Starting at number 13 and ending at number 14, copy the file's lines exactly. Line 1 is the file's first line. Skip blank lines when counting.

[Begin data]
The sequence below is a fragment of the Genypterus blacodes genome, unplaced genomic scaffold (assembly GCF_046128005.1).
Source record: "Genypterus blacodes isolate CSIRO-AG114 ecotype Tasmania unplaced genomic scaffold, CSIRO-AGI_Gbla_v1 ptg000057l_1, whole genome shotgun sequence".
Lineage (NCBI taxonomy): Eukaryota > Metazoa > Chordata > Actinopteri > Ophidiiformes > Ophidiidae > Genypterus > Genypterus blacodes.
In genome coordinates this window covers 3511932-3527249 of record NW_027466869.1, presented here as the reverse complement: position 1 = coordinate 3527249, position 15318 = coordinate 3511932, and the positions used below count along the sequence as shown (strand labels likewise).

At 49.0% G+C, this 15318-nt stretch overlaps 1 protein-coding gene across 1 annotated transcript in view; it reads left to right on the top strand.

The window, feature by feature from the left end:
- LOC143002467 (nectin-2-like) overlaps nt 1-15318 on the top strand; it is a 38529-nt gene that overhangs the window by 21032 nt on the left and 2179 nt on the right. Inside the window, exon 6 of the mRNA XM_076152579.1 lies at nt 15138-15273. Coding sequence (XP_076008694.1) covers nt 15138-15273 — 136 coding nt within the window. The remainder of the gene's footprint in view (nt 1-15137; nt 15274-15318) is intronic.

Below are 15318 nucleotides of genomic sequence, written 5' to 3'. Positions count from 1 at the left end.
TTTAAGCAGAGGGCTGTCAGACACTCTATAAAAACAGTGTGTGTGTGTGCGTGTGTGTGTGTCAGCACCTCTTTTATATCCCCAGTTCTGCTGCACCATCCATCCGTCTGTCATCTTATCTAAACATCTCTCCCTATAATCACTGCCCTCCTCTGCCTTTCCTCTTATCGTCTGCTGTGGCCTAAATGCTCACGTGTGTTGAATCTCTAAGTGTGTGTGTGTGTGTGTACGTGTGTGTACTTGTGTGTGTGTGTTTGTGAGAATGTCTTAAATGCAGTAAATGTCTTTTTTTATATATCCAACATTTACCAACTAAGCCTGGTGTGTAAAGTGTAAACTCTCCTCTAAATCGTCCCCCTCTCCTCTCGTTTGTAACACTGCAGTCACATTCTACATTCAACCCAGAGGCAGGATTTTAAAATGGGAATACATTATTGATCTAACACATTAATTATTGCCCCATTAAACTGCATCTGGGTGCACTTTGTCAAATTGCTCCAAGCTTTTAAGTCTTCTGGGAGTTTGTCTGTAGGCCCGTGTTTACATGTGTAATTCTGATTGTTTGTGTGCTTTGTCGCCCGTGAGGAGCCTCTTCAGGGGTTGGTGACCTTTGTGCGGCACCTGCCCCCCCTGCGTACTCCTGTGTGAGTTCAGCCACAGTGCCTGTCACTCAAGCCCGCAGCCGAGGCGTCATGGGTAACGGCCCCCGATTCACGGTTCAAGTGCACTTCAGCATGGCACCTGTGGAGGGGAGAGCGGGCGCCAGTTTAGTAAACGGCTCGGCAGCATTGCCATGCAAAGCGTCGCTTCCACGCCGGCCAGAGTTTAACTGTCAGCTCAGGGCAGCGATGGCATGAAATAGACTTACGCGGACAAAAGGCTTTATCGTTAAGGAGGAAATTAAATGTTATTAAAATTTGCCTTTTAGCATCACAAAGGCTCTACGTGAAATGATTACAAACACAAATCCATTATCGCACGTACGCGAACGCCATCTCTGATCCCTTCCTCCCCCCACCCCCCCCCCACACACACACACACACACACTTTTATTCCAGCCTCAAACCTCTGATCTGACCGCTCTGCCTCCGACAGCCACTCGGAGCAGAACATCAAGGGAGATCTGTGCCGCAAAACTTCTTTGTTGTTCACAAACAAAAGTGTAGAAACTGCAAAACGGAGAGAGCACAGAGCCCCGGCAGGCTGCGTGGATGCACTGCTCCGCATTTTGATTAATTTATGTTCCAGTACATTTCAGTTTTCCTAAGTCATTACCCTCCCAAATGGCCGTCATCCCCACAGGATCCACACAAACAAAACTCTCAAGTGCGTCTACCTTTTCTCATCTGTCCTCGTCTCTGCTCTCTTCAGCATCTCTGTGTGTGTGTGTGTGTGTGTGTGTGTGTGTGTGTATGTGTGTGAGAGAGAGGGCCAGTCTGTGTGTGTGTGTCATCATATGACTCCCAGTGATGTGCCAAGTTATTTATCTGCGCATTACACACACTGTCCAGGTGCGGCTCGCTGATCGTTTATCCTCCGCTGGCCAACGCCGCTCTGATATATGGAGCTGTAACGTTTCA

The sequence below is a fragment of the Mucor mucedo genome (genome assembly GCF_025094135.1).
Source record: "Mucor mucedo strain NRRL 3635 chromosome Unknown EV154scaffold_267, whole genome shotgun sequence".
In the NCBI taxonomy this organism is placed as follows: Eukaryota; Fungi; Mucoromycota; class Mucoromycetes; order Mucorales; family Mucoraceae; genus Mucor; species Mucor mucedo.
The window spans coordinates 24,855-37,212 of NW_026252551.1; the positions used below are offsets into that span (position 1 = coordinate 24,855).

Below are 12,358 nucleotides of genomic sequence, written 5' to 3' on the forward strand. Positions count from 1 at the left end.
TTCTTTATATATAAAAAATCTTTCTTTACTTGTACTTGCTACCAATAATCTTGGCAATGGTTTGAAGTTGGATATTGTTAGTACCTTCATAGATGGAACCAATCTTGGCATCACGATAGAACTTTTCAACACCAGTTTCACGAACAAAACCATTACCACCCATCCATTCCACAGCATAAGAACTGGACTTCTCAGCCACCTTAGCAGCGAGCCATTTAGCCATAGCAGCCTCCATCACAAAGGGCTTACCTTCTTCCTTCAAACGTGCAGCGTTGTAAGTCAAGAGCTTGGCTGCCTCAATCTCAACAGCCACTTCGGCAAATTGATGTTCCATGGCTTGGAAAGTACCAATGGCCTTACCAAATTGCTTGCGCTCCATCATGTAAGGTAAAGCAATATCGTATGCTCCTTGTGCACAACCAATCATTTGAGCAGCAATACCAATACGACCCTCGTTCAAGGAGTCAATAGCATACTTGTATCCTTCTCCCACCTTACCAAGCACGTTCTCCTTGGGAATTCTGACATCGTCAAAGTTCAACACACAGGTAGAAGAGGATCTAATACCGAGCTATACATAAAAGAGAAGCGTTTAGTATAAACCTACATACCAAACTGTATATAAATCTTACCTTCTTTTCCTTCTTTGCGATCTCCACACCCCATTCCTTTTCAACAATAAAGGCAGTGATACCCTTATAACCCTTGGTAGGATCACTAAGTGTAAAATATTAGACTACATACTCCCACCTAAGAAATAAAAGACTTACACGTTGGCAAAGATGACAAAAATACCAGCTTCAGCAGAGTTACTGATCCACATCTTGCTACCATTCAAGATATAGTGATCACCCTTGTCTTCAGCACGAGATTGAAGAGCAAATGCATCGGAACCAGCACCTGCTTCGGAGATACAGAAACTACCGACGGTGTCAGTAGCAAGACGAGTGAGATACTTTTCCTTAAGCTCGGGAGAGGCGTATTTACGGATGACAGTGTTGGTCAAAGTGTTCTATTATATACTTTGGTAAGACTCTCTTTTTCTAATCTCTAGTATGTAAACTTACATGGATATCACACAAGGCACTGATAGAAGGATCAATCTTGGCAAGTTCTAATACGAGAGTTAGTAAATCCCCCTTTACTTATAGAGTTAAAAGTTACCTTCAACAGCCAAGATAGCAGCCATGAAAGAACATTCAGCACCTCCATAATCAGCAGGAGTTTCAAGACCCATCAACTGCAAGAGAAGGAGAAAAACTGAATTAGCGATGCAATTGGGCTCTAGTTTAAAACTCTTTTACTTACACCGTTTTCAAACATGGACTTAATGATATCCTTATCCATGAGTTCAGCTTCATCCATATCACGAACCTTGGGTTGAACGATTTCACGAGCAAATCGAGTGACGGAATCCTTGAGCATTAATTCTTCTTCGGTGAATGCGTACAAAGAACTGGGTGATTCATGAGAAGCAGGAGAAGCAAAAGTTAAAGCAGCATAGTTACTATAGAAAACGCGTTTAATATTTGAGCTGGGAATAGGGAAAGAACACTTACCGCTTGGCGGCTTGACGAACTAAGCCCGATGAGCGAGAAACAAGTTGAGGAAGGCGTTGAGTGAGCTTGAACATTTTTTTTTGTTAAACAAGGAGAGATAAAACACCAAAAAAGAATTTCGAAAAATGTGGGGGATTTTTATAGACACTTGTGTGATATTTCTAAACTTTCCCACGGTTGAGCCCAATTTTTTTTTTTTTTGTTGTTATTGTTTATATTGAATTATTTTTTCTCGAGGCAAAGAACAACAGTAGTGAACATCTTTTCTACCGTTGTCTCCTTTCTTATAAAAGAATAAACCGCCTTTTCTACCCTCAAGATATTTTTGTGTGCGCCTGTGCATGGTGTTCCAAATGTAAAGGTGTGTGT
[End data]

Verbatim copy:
The window spans coordinates 24,855-37,212 of NW_026252551.1; the positions used below are offsets into that span (position 1 = coordinate 24,855).

Below are 12,358 nucleotides of genomic sequence, written 5' to 3' on the forward strand. Positions count from 1 at the left end.